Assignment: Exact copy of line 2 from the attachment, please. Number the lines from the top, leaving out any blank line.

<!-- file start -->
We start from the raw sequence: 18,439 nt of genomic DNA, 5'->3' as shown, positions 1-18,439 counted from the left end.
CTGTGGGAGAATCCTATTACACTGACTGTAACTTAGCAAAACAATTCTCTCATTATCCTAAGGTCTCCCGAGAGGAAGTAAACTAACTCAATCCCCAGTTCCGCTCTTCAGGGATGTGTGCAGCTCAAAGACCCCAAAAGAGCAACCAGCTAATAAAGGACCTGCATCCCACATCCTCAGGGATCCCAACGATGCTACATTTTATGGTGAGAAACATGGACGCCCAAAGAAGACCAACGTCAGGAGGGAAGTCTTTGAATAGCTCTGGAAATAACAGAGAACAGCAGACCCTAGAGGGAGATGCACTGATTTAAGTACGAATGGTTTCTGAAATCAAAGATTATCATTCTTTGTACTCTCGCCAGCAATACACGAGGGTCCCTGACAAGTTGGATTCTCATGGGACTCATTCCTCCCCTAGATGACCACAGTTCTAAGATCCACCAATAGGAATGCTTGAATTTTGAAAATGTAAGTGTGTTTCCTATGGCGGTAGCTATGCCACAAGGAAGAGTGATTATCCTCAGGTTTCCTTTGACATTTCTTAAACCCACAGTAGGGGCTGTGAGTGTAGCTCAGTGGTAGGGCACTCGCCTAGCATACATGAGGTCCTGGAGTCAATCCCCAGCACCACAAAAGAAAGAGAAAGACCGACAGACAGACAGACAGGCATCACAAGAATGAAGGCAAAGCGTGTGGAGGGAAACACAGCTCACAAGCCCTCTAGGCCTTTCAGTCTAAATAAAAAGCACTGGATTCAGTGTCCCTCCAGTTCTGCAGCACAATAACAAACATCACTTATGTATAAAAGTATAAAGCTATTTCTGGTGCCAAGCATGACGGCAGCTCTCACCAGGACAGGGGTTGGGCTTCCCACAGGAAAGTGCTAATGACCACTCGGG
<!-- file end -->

CTGTGGGAGAATCCTATTACACTGACTGTAACTTAGCAAAACAATTCTCTCATTATCCTAAGGTCTCCCGAGAGGAAGTAAACTAACTCAATCCCCAGTTCCGCTCTTCAGGGATGTGTGCAGCTCAAAGACCCCAAAAGAGCAACCAGCTAATAAAGGACCTGCATCCCACATCCTCAGGGATCCCAACGATGCTACATTTTATGGTGAGAAACATGGACGCCCAAAGAAGACCAACGTCAGGAGGGAAGTCTTTGAATAGCTCTGGAAATAACAGAGAACAGCAGACCCTAGAGGGAGATGCACTGATTTAAGTACGAATGGTTTCTGAAATCAAAGATTATCATTCTTTGTACTCTCGCCAGCAATACACGAGGGTCCCTGACAAGTTGGATTCTCATGGGACTCATTCCTCCCCTAGATGACCACAGTTCTAAGATCCACCAATAGGAATGCTTGAATTTTGAAAATGTAAGTGTGTTTCCTATGGCGGTAGCTATGCCACAAGGAAGAGTGATTATCCTCAGGTTTCCTTTGACATTTCTTAAACCCACAGTAGGGGCTGTGAGTGTAGCTCAGTGGTAGGGCACTCGCCTAGCATACATGAGGTCCTGGAGTCAATCCCCAGCACCACAAAAGAAAGAGAAAGACCGACAGACAGACAGACAGGCATCACAAGAATGAAGGCAAAGCGTGTGGAGGGAAACACAGCTCACAAGCCCTCTAGGCCTTTCAGTCTAAATAAAAAGCACTGGATTCAGTGTCCCTCCAGTTCTGCAGCACAATAACAAACATCACTTATGTATAAAAGTATAAAGCTATTTCTGGTGCCAAGCATGACGGCAGCTCTCACCAGGACAGGGGTTGGGCTTCCCACAGGAAAGTGCTAATGACCACTCGGG